Former England manager Glenn Hoddle set for role within the FA to improve the national team

Chairman Greg Dyke will add the 55-year-old to his commission today

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The Independent Football

Football Association chairman Greg Dyke is expected to announce today that Glenn Hoddle is to be part of his commission looking at how to improve the England team.

The former England manager has held talks with Dyke on two occasions and the FA chairman is expected to make the announcement at the Leaders in Football conference in London this morning.

Dyke, who took over as chairman in July, believes action is needed to address what he described as a "frightening trend" of the reduction in the number of English players in the Premier League.

The aim of the body will be to improve England's long-term prospects but while Football League chairman Greg Clarke has agreed to be part of it, the Premier League will not have a representative on the commission.

Hoddle, 55, has not confirmed his involvement personally, but his appointment was revealed on the website he co-founded. He also been outspoken over the issue of the lack of English players.

He said recently: "We've got foreign owners, who bring in foreign managers, who bring in foreign players above English players and it's a downward spiral.

"It really is a concern. The pool has gone down from 48% in 1998-99, when I was [England] manager, to 32% this season.

"The England manager's job is a hard job as it is and it's going to get harder and harder unless we re-address it with a rule change."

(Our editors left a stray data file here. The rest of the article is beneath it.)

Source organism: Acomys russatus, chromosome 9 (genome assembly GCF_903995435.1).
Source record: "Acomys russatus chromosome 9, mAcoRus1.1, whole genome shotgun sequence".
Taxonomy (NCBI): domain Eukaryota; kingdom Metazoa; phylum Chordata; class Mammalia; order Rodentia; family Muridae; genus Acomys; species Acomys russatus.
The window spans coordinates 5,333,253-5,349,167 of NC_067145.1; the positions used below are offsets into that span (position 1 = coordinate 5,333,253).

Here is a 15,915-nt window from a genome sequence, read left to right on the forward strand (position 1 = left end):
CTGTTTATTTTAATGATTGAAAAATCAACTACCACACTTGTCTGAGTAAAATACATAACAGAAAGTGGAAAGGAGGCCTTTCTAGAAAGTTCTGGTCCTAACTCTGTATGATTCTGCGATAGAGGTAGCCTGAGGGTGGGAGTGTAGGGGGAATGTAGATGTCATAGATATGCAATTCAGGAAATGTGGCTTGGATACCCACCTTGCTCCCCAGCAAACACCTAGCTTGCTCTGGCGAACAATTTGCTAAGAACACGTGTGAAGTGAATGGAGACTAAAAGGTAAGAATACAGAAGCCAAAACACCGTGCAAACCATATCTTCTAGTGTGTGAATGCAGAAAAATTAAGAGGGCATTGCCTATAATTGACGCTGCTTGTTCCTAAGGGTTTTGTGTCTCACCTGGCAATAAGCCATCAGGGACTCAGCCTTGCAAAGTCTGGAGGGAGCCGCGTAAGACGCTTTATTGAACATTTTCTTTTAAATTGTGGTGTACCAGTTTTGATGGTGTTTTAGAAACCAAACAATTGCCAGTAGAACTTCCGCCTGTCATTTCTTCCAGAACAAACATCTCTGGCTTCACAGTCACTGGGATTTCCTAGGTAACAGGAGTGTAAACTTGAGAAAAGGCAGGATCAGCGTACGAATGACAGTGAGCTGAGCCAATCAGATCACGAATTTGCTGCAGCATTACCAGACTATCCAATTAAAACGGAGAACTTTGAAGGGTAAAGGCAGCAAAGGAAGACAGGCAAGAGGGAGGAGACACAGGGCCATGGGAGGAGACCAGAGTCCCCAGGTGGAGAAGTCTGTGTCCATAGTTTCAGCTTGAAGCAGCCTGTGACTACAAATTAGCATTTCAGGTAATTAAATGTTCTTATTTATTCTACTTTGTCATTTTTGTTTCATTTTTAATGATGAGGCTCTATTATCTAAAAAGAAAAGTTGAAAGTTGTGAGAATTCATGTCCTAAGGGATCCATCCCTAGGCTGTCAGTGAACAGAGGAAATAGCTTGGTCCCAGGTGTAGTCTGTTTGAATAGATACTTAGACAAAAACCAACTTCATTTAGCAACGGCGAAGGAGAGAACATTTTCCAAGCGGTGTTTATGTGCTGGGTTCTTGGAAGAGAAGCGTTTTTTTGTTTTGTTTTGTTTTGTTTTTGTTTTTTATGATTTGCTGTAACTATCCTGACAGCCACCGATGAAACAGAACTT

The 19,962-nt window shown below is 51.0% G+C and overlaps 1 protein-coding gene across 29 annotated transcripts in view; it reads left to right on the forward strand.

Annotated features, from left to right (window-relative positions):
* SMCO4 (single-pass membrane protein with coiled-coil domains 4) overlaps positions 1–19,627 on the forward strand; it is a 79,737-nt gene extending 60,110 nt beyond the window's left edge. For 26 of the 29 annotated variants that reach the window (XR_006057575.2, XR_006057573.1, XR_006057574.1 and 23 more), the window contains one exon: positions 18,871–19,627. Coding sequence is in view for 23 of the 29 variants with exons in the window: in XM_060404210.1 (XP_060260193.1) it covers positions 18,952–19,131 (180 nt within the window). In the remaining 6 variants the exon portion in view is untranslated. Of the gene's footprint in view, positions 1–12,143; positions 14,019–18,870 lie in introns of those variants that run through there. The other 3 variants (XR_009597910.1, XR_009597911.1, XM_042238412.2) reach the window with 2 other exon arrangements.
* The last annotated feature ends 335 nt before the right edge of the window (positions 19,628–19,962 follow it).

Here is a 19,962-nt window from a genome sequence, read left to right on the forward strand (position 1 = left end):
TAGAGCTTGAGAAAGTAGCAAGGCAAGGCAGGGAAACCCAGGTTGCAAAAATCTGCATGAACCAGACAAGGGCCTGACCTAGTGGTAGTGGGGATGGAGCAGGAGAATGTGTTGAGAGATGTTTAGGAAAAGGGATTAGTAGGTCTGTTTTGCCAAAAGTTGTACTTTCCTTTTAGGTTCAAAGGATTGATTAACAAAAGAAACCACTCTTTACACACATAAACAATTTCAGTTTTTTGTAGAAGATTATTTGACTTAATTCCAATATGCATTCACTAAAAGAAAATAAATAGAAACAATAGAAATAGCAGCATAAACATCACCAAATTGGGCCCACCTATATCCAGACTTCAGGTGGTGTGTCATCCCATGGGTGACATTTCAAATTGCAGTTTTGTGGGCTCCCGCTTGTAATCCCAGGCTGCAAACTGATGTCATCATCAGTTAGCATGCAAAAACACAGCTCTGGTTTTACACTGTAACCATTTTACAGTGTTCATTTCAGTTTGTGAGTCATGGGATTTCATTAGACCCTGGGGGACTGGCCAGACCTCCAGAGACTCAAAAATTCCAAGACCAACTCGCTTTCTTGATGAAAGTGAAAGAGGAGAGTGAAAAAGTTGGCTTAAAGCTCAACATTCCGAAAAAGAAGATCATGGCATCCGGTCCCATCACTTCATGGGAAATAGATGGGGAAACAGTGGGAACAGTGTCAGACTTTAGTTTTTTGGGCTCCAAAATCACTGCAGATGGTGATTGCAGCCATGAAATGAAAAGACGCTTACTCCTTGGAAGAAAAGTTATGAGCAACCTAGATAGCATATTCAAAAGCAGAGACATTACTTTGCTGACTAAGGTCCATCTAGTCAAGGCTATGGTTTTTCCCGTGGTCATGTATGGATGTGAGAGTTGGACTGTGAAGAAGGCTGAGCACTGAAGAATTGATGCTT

Hoddle lost his job as England manager in 1999 after making comments about disabled people for which he later apologised saying they were a "serious error of judgement".

The former Tottenham midfielder had his contract terminated by the FA after comments in an interview were interpreted as suggesting disabled people were being made to pay for the sins of past lives.

Former Football Association chairman David Bernstein believes Hoddle will have plenty to offer, but he expressed concern over the Premier League having no presence on the commission.

"I don't know Glenn Hoddle personally," Bernstein told BBC Radio Five Live.

"But clearly he's a real man of football and he's got great football knowledge and I'm sure he'll be helpful.

"I do think it's very important the Premier League are involved in this.

"Any football body or committee trying to make progress in this country without the Premier League has got a bit of a problem.

"The Premier League clearly has quite a few of the answers and a great deal of power.

"I hope the Premier League see fit to send somebody onto this commission.

"I can't believe they wouldn't have been invited. It would be incredible to have a meaningful commission without inviting the Premier League.

"If we're looking at a commission for the greater, wider good of English football then all parties - the Football League, the Premier League, all parties - need to be involved in this, including if Greg (Dyke) thinks it right Glenn Hoddle."